Treatment Suggestions for the Self-Punitiveness Schema

Treatment Suggestions for the Self-Punitiveness Schema

1.List the advantages and disadvantages of punishment versus forgiveness.  Notice that punishment is not an effective way to deal with the mistakes of self or others.

2. Have imaginary dialogues between your punitive side and forgiving side when the schema is triggered. Use this exercise to solve problems and manage conflicts.

3. Recognize that the cost of punitiveness is greater than its benefits by listing the costs of being punitive. This awareness can help motivate you to change.

4. Practice more forgiving responses in situations where you have urges to blame yourself or others

Treatment Suggestions for the Vulnerability to Harm or Illness Schema

Treatment Suggestions for the Vulnerability to Harm or Illness Schema

1.Make a list of your specific fears. Recognize and list the long-term consequence of living a phobic lifestyle, such as the lost opportunities for fun and self-exploration.

2. Recognize and list the positive benefits of moving more freely in the world, such as a richer, fuller life.

3. Increase your control of anxiety with relaxation techniques. Also, recognize times of avoidance.

4.Lower your estimation of the probability of catastrophic events by tracking how often they come true. At the same time use imagery to see times of successfully increasing your capacity to cope.

5. Notice that lowering your estimation of catastrophe helps you to manage anxiety symptoms and panic attacks.

6. Track and list times you use magical rituals and safety signals to face situations you fear. Slowly eliminate these rituals.

7. Use imagery to see future success in handling acceptable levels of risk. Use EMDR as a future projection technique to decrease negative feelings and self-perceptions related to the future event.

Treatment Suggestions for the Unrelenting Standards Schema

Treatment Suggestions for the Unrelenting Standards Schema

1.List the areas in which your standards may be unbalanced or unrelenting.

2.View performance on a long spectrum from “poor to perfect” with many gradations in between. Do this instead of using “all-or-nothing” thinking. With each task, actively choose where you want to fall on this spectrum.

3. Do a “cost-benefit analysis” of the unrelenting standards schema. Ask yourself “If I were to do things a little less well, what would be the costs and benefits of this change?” List the results.

4. List the advantages and disadvantages of the unrelenting standards schema. Consider the benefits to your health and happiness if you lowered your standards. Also, list the disadvantages of the unrelenting standards schema and how it is damaging your enjoyment of life and relationship with others.

5. Recognize that imperfection is not a crime and making mistakes may not have the negative consequences you anticipate.

6. Attempt to do less and do tasks less well. Notice that setting lower standards and intentionally doing tasks imperfectly allows you to interact with friends and family for the sake of enjoyment or to enhance the quality of relationships.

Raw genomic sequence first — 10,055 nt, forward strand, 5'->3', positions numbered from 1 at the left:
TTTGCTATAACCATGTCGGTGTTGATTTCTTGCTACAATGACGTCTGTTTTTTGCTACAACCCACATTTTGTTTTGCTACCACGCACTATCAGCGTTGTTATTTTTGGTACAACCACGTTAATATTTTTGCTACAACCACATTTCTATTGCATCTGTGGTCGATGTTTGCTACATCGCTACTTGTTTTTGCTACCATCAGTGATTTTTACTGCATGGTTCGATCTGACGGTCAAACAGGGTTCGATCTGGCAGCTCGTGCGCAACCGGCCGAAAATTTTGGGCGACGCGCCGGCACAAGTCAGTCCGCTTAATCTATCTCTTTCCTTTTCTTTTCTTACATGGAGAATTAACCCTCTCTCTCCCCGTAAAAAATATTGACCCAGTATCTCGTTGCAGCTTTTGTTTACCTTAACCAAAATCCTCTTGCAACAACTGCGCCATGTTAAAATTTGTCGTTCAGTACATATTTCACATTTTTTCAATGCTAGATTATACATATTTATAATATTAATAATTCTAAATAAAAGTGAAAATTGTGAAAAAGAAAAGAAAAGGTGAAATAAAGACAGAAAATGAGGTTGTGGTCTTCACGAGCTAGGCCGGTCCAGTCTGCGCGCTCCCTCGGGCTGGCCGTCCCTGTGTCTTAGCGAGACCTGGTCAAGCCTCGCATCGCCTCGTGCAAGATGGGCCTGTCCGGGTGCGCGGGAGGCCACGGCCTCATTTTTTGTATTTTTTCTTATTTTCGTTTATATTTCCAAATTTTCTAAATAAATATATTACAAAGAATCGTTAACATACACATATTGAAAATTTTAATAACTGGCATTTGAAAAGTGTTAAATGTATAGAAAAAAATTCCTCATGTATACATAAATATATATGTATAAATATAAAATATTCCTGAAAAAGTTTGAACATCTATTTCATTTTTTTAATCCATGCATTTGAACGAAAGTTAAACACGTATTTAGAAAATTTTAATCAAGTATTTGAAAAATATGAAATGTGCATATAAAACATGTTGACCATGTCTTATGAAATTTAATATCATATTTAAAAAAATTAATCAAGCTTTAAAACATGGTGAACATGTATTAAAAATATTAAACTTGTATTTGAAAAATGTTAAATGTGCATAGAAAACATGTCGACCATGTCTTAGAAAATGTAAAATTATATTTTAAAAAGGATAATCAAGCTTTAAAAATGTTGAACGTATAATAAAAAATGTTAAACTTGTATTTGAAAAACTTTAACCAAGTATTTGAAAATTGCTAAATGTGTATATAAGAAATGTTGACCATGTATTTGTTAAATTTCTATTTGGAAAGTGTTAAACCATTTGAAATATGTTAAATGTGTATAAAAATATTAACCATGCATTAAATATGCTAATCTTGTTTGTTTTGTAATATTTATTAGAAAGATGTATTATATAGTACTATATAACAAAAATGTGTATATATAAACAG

7. Notice how these suggested activities and changes impact how you feel.

8. Allow yourself to not feel guilty when you do not try as hard as usual. Recognize that it is acceptable to permit some imperfection.

Treatment Suggestions for the Subjugation Schema

 Treatment Suggestions for the Subjugation Schema

1.List everyday situations at home and at work in which you subjugate your own needs to others.

2. Consider if your negative expectations about the consequences of expressing your needs and feelings to others are exaggerated. If they are exaggerated, then express your needs and feelings appropriately.

3. Using imagery and/or writing exercises, express anger and assert your rights with any controlling parent or other authority figure in your childhood.

4. Select relatively non-controlling partners and friends.

5. Learn and use assertive techniques that can help you clarify your needs and express your feelings with others.

6. Identify your natural inclinations and practice acting on them. List them and consider using imagery and role-play as an exercise. After practicing, follow through with your learning in real life situations.

7. List times of childhood subjugation of your thoughts and feelings. Use EMDR to eliminate the negative feelings and self-perceptions related to these memories.

Treatment Suggestions for the Social Isolation and Alienation Schema

Treatment Suggestions for the Social Isolation and Alienation Schema

1.Consider that you are not as different from other people as you may think. Make a list of qualities you share with all people. Notice that some of the qualities you might regard as unique to you are in fact universal.

2. Track and list the similarities you have with other people. Also list your differences from others. Find and enjoy people who are like you.

3. Recognize the negative thoughts about yourself that might keep you from joining groups and connecting to people.

4 Consider methods of anxiety management that can help you cope with times of social anxiety.

5. Learn social skills training to for successful interpersonal and group interaction.

6. Gradually spend more and more time with people. Try to initiate conversations and use social skills techniques and anxiety reduction to make this process easier.

7. List group situations that you avoid. Rank them in terms of how difficult they are to manage. Involve yourself in group settings starting with the least difficult social setting and moving to the most difficult.

8. Make a list of the negative experiences of being excluded as a child. Use EMDR to eliminate the negative feelings and self-perceptions related to these memories.

Treatment Suggestions for the Self–Sacrifice Schema

Treatment Suggestions for the Self–Sacrifice Schema

 1.Think about and recognize if you have an exaggerated perception of fragility and neediness in others.

2. Increase an awareness of your own needs by listing them. Think especially about your need for nurturance, understanding, protection, and guidance.

3. Evaluate if your relationships have an imbalance of “give and take”. Outside of reasonable caretaking situations, the balance should be approximately equal over time.

4. Experientially express sadness and anger about unmet emotional need using imagery. Confront those who deprived you.

5. Consider and assess if you were a “parentified child” caused by those in power putting adult demands on you in your childhood. Acknowledge the memories and feelings of the loss of childhood because of this. Use EMDR to decrease the negative feelings and self-perceptions related to these memories.

6. Use imagery to express anger toward people in your life who willfully deprived you and/or demanding too much from you.